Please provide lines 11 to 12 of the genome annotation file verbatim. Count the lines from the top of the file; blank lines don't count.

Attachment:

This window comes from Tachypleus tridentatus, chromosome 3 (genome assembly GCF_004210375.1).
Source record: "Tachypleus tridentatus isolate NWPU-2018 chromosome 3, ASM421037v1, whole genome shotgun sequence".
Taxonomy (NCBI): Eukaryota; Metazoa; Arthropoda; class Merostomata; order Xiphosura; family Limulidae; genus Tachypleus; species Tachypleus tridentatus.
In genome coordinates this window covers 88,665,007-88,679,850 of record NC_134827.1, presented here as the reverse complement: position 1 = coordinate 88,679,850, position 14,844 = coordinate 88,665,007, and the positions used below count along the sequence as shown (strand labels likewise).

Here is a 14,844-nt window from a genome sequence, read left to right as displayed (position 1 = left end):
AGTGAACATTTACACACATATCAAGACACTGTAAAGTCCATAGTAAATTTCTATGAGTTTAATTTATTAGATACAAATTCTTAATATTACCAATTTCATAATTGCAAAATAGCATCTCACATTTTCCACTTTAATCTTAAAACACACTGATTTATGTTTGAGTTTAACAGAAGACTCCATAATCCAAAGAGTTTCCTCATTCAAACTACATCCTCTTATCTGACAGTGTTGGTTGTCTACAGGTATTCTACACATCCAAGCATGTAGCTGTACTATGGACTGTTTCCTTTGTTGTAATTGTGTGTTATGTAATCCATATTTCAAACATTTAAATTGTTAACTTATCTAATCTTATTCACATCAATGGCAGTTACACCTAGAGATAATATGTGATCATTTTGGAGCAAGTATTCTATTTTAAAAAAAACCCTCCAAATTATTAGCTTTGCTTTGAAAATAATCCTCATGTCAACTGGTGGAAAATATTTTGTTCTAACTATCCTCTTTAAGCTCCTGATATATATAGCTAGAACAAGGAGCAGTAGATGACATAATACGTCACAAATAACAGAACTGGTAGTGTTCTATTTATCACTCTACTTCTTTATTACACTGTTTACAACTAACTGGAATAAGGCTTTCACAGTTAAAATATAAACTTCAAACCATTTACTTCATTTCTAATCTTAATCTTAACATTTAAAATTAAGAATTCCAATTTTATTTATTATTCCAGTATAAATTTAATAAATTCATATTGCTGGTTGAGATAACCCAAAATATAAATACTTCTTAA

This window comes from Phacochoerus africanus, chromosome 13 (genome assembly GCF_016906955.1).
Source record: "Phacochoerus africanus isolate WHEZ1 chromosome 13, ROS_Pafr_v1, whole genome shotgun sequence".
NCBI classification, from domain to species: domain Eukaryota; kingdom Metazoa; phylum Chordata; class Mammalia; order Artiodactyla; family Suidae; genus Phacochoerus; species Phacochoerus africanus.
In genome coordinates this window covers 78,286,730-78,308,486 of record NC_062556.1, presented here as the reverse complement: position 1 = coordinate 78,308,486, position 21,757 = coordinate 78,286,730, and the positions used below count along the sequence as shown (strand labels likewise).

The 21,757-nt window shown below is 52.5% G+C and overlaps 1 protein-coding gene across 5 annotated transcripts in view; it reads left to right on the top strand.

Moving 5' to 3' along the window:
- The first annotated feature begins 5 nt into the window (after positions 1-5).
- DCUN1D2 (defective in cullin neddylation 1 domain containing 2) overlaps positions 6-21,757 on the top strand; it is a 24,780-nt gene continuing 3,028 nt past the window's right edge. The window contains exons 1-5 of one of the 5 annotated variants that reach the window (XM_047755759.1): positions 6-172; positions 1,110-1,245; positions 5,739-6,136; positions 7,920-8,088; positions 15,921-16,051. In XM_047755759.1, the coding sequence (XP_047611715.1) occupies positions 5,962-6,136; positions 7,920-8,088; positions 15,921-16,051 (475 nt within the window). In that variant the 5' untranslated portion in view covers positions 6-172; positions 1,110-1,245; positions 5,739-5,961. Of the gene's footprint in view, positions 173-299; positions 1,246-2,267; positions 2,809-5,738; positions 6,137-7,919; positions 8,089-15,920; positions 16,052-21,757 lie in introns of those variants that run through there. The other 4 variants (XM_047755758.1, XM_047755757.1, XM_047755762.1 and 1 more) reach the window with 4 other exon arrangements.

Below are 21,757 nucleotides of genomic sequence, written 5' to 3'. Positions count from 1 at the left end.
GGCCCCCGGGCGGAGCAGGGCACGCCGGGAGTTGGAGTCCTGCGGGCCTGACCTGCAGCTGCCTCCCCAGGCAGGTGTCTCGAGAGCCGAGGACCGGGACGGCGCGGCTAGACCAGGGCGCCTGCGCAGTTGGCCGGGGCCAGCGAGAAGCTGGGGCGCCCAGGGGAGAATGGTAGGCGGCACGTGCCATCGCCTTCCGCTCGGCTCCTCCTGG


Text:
The 21,757-nt window shown below is 52.5% G+C and overlaps 1 protein-coding gene across 5 annotated transcripts in view; it reads left to right on the top strand.

Moving 5' to 3' along the window: